Discover more from Murray Bridge News
Tourist cruises resume on the River Murray
In an encouraging sign of post-flood recovery, the Murray Princess, Proud Mary and Captain Proud have all resumed cruising in and out of Murray Bridge.
In an encouraging sign of post-flood recovery, the riverboats Murray Princess, Proud Mary and Captain Proud have all resumed cruising in and out of Murray Bridge.
With trees having fallen over and banks collapsed, there is even an opportunity for passengers to see new landscapes and waterscapes.
Captain Proud managing director Daniel Gilmore said that since the vessel resumed cruises a week-and-a-half ago, passengers had been able to see unusual sights.
“Looking into the backwaters where some of the levees have been breached … would be a good sight for people who don’t live in the region,” he said.
Two such people were Phil and Rae Parry, from Hervey Bay in Queensland, who took a river cruise on the Captain Proud on Wednesday.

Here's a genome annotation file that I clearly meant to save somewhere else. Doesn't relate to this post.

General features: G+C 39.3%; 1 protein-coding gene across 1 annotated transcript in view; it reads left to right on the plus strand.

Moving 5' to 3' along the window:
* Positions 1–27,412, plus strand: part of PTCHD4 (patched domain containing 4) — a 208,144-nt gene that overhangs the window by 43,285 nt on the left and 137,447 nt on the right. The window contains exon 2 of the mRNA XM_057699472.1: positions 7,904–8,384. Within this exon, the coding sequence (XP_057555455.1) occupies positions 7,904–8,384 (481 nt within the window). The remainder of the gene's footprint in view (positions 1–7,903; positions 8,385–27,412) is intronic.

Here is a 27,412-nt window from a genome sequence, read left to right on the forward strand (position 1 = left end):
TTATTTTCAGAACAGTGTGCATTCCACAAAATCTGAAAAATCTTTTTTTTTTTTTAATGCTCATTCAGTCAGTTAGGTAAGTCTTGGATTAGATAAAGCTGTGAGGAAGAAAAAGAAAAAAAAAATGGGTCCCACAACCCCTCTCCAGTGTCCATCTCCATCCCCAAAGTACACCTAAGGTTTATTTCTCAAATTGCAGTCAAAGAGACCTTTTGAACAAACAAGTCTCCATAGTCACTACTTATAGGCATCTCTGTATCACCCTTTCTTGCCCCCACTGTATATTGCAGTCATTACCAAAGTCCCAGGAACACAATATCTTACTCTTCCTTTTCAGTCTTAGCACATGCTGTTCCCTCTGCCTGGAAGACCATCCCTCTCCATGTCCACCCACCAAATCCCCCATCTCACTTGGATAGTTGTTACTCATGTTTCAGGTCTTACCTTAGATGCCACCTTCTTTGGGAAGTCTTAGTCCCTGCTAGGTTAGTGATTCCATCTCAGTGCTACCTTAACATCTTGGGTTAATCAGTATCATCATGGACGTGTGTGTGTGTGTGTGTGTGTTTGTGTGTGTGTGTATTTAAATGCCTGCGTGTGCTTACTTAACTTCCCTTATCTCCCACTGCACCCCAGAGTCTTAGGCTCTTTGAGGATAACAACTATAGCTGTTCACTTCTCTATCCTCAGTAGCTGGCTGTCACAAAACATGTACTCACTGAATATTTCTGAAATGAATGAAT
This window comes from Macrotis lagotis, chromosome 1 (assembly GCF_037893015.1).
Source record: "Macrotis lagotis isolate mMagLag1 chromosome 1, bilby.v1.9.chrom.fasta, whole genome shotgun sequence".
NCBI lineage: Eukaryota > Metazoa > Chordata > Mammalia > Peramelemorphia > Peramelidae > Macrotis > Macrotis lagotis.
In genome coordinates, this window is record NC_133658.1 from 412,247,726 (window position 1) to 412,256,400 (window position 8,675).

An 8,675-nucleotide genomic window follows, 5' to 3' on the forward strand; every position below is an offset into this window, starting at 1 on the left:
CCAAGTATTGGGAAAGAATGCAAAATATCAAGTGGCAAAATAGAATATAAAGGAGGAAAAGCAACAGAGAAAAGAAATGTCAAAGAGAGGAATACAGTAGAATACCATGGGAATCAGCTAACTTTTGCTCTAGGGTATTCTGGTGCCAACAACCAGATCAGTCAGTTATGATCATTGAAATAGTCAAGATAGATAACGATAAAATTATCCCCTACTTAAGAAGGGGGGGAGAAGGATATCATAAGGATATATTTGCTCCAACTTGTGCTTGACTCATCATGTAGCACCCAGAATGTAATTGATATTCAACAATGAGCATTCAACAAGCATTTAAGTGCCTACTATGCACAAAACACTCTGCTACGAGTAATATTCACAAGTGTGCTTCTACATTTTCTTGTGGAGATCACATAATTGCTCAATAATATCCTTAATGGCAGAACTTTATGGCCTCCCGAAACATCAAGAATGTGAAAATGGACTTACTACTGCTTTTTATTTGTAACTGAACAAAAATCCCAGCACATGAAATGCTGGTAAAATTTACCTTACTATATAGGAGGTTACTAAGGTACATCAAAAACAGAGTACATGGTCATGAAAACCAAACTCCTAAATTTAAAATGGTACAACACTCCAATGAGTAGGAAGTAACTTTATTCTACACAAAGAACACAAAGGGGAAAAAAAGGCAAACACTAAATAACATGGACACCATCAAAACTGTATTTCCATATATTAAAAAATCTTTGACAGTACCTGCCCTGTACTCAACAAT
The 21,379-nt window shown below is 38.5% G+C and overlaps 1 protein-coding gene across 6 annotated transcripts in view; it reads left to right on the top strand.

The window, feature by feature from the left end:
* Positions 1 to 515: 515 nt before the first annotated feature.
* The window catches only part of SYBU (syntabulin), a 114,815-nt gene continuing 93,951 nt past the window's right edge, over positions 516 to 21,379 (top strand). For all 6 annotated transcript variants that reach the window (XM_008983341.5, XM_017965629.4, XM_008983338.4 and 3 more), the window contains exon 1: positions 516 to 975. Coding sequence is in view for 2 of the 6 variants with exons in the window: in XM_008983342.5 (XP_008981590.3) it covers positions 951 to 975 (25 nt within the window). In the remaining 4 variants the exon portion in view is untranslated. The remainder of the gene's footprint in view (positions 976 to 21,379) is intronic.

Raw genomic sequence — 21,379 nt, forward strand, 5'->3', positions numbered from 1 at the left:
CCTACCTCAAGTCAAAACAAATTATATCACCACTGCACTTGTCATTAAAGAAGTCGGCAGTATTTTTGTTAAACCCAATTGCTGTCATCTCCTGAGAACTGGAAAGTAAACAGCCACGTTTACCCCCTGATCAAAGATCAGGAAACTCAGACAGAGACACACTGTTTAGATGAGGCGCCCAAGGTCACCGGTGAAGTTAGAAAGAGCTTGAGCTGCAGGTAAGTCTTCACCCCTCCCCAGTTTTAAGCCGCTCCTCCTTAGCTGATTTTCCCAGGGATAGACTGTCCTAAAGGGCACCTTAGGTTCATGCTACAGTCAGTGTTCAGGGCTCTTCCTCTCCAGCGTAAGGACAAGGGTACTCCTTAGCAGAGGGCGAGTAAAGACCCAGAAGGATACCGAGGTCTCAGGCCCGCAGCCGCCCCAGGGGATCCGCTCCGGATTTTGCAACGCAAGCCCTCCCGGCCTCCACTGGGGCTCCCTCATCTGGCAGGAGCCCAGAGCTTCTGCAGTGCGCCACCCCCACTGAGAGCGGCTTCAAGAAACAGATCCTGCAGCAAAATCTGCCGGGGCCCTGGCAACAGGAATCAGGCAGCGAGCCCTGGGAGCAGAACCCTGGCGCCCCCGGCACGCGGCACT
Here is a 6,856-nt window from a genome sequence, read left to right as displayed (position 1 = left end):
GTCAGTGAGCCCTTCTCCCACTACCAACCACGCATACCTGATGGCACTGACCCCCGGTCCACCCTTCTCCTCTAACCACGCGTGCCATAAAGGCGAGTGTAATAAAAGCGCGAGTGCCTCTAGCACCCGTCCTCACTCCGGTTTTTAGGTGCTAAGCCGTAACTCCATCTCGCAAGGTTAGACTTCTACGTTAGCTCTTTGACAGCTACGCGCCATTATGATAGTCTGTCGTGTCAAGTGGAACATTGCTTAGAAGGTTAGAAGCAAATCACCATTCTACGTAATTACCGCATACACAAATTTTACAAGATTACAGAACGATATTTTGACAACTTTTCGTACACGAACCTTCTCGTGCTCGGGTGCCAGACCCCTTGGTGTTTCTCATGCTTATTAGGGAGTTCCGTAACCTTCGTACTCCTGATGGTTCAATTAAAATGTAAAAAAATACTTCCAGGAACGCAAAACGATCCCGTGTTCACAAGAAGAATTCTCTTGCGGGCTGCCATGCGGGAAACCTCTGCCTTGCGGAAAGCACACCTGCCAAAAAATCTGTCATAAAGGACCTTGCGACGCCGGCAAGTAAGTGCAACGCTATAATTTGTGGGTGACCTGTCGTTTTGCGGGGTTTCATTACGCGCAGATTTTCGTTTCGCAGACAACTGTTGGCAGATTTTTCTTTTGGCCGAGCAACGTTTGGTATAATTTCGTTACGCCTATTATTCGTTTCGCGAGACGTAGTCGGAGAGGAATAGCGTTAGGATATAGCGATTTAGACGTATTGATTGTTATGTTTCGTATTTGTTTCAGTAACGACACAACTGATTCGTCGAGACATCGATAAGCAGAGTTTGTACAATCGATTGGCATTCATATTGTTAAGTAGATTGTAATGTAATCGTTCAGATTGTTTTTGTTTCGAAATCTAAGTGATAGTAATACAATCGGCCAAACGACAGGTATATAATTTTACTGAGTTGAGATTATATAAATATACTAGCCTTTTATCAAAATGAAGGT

“It was good with the water up,” Mr Parry said.
“The cruise was lovely,” Mrs Parry added.
Meanwhile, the Murray Princess, the Southern Hemisphere’s largest inland paddlewheeler, resumed cruising on Friday after being moored at Mannum for almost four months.
The Murray Princess will once again berth in front of Murray Bridge’s Round House, and a smaller boat will ferry passengers to the lower timber wharf nearby.
Tracy Croft, a spokeswoman for Sealink, which owns the Princess, said her return would boost the Murraylands’ economy.
“Having the Murray Princess return to operation … means thousands of visitors will again be returning to (river) towns over coming months, at a time when their support is most needed to kickstart recovery,” she said.
“We work with over 30 local businesses – including suppliers, offshore touring operators and destinations – and our cruises will give these businesses guaranteed and consistent trade.”
Matthew Sims, co-owner of river vessel Proud Mary, said his staff and passengers had been pleased to be back cruising on the River Murray since February.
“About 80 per cent of our business comes from interstate customers, but when COVID hit, we had to change our business model and attract people from South Australia,” he said.
“Our passengers were super-happy, and then the floods hit – but we retained 85% of our bookings during this time, and we’re booked out for the next six months.
“The passengers have a fascination in terms of seeing where the water level got to and the flooded wetlands.”